They keep walking, towards what sounds like a really loud motor running. The motor has a barrel on it. No idea what’s going on there.

They walk on towards the house. Guy knocks on the door. No one answers. He kicks something on the porch. It’s a tooth.

He shows it to Girl. Girl wants to leave.

But no. Guy decides to open the door, and yell inside the house.

Girl goes to sit on the swing on the lawn.

Guy walks in, calling to see if anyone is home. There’s a doorway in front of him that leads to a hallway. There are maybe two dozen skulls hanging from that wall.

Guy decides to walk in anyway, because he hears what sounds like a pig squealing. And because he is astonishingly stupid.

He walks right up to the door. A guy with a mask over his face steps into the doorway. This is, of course, the famous Leatherface. Leatherface clocks Guy on the head with a hammer. Guy falls down, in some kind of seizure. So Leatherface clocks him on the head again.

Then Leatherface drags him through the doorway, and slides a large metal door shut.

Outside, the girl, who is called Pam, finally starts using the dead guy’s name: Kirk.

Glad they finally gave us a handle for the guy, now that he’s just so much lunch meat.

Now it’s her turn to walk up to the house. Calling Kirk’s name, over and over. She, too, opts to walk into the house uninvited. She sees the large metal door, so she doesn’t go that way. She turns into another room, trips, and ends up on the floor, surrounded by chickens in cages, bones, feathers, and entire couch decorated with human bones, and…

You know what? Just a whole bunch of human bones, in various configurations and piles. Instead of running away, like, right now, and going to her friends, and calling the cops, or anything really, she sits around long enough to get a nice, long look.

She starts making gagging noises, and screaming for Kirk, and then she finally runs.

The metal door opens. Leatherface steps out. She runs. He runs after her. She gets out the front door. He comes out right after her, grabs her, and hauls her bodily into in the house and into another room.

He hangs her on a meathook, while she screams and screams and screams.

Leatherface picks up a chainsaw and fires it up. Pam keeps on screaming. The camera alerts us to the fact that there’s a large metal washtub under Pam.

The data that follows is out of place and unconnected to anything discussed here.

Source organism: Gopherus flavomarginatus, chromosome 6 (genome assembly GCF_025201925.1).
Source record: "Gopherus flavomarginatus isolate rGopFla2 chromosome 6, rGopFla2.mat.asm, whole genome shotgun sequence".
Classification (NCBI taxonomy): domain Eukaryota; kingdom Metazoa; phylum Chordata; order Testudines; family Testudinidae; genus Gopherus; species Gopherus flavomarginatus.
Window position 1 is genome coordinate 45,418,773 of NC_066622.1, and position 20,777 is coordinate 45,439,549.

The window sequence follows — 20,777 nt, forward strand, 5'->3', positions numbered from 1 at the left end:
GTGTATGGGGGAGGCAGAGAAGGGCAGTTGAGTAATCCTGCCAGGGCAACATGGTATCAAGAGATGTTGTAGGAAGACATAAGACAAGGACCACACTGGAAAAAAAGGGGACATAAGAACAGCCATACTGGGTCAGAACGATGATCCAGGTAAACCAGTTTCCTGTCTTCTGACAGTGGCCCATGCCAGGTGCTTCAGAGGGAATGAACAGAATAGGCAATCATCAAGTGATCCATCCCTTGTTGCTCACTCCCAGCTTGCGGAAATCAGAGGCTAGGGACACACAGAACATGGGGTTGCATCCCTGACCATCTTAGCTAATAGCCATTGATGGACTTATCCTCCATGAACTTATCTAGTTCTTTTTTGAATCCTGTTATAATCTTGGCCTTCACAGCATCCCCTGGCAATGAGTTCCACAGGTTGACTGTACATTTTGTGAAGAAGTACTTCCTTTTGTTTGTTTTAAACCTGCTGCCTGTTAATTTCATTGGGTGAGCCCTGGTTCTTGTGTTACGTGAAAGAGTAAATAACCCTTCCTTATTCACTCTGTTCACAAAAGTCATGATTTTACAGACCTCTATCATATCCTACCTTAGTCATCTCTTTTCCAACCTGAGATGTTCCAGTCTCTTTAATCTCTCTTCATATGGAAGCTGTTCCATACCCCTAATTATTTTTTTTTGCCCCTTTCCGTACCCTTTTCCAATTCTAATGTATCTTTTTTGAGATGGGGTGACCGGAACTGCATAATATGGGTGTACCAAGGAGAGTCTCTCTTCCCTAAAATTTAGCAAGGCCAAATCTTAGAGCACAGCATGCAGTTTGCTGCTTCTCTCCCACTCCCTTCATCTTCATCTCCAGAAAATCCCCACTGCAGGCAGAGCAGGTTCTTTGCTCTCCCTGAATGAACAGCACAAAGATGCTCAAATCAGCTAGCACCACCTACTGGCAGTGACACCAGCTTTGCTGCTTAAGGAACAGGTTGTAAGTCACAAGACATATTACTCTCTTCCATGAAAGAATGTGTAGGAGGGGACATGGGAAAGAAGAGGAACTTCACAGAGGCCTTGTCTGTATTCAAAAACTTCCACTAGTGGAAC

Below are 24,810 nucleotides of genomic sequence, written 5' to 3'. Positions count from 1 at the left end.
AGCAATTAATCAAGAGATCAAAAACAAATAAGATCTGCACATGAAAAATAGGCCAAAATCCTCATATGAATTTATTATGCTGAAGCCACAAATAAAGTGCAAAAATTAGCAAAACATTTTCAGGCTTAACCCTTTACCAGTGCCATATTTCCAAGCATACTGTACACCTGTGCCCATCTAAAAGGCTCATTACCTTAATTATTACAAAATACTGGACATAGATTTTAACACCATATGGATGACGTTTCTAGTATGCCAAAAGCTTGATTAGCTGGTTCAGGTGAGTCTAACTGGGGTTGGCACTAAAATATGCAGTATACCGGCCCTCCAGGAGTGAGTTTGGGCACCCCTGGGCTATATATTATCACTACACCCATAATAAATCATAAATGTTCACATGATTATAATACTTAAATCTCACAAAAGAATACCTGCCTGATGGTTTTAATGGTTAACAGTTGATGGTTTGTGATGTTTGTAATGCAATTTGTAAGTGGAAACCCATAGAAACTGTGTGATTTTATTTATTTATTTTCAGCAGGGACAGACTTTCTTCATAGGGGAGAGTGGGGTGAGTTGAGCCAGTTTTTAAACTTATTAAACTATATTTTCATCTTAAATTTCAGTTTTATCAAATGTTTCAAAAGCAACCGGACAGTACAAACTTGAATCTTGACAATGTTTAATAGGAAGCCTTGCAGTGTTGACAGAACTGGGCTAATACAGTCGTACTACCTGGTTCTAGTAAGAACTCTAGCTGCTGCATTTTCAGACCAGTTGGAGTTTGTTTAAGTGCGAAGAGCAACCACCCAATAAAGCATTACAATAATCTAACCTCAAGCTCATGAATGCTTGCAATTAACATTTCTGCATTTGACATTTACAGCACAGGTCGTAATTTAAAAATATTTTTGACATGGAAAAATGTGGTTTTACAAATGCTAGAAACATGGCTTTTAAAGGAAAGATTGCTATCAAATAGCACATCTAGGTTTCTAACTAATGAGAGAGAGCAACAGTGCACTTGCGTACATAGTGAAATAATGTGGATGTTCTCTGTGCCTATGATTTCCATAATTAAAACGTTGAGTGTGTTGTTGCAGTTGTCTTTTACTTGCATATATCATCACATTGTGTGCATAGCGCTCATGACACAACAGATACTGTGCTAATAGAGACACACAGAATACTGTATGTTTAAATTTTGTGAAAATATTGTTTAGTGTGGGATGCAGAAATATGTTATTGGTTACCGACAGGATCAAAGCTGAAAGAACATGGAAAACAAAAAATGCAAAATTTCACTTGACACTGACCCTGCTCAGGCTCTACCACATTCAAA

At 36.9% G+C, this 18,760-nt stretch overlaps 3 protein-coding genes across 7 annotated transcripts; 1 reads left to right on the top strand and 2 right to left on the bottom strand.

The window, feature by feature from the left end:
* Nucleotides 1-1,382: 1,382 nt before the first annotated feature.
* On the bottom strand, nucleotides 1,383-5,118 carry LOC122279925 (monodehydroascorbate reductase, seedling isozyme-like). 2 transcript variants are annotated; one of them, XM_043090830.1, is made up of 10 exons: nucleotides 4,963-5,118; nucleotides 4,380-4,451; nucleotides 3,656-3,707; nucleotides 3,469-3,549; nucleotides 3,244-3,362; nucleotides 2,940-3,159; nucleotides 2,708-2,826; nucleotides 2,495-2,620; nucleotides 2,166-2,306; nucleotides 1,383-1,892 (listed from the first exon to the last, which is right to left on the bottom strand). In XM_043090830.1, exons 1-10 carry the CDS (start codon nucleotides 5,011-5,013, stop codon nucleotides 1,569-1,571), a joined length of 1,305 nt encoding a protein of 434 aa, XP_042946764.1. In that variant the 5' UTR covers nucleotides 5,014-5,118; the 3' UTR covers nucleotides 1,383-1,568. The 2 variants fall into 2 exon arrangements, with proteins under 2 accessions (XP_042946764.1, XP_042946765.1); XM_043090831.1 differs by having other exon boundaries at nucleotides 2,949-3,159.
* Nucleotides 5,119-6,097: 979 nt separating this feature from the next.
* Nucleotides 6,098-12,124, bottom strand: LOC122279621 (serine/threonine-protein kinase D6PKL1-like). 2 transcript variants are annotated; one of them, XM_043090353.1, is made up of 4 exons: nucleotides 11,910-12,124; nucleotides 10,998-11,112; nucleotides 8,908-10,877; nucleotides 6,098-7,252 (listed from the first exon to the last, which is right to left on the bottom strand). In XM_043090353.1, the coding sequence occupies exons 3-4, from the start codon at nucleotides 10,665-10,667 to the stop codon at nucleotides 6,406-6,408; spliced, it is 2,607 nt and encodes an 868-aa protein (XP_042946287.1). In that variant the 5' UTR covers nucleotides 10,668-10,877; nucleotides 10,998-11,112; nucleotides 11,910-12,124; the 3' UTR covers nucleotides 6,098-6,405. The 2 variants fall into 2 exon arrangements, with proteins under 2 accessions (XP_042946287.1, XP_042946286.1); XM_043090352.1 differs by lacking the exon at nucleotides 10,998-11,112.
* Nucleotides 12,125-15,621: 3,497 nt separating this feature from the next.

Kirk is on a nearby table. Leatherface takes the chainsaw and starts carving Kirk up while Pam hangs in the air, screaming.

And now, it’s back to the rest of the gang. Not-Franklin is telling Franklin “He’s gonna get you Franklin. He’s coming to get ya.” In reference to the symbol that’s still on the van, even though Franklin was charged with wiping it off.

Franklin keeps on babbling about the symbol. Sally says to not worry about it. Not-Franklin, who finally gets the name Jerry, keeps on verbally torturing Franklin about the hitchhiker.

Franklin asks Sally about his knife, as he finally remembers that he gave it to her. Sally goes into the van to look for it.

Jerry says he’s going to go look for Pam and Kirk. Franklin tells Jerry to go between the sheds and he’ll find them. I imagine he doesn’t realize he’s basically telling Jerry to step into the light.

Sally wants to go with Jerry, because she’s well aware just how little fun it is to hang out with Franklin, but Jerry figures it would be better if he went by himself. Not that he gives a reason.

So we get to watch Sally look around for the knife for about a second. Of course, she doesn’t check the front seat, which is where she was sitting. Try harder, Sally.

Franklin asks if Sally is mad at him. Sally says no. Franklin says he knows she is.

Jerry heads off, calling to Kirk.

Back at the van, Franklin and Sally talk about Saturn. And the hitchhiker. Again.

Jerry keeps on walking, yelling for Kirk from time to time. But not Pam.

Jerry finds the house o’ death, and goes to the front door. He keeps yelling into the house, asking if anyone is there. He sees an article of clothing hanging over the porch railing.

So what does he do? He goes in the house. Through the door ‘o doom. He hears a rattling in the ice chest. He opens it. There’s Pam. She looks unwell. Half-dead, you might say.

Jerry opens the ice chest. Pam is there. She pops up, all freaky-like. Jerry steps back. Leatherface runs into the room and hits Jerry in the head with a hammer. Then he stuffs Pam back in the ice chest and closes it.

All this activity has caused a mental taxation on Leatherface, so he runs to the back window and looks outside, trying to see just how many people are out there, if he’s going to need to purchase yet another freezer, etc.

He doesn’t see anyone, so he sits down and ponders just where he went wrong in life. Or maybe not. Tough to get into a guy’s head when he’s got a mask on his face.

Night falls. You can tell because of the really long establishing shot of the moon.

Franklin sits in front of the van. Sally has van lights on, and she’s hitting the horn.

She gives up and comes out, and Franklin says they must be lost. Franklin and Sally debate what to do. Franklin thinks they should go back to the gas station and get help.

Sally wants the flashlight, because she wants to go looking for everyone. Franklin doesn’t want to give it to her. He goes to honk the horn, and realizes that one of the missing people has the keys. He starts getting panicky.

Sally tries to take the flashlight from him. They tussle. Franklin says he’ll go with Sally, but he wants to hold onto the flashlight.

She says she can’t push him down the hill.

Sally says she’ll go without the flashlight, and Franklin says he’ll follow along, despite his chair problem.

How do things end up? With Sally trying to push Franklin, while Franklin tries to help wheel himself. They keep yelling names.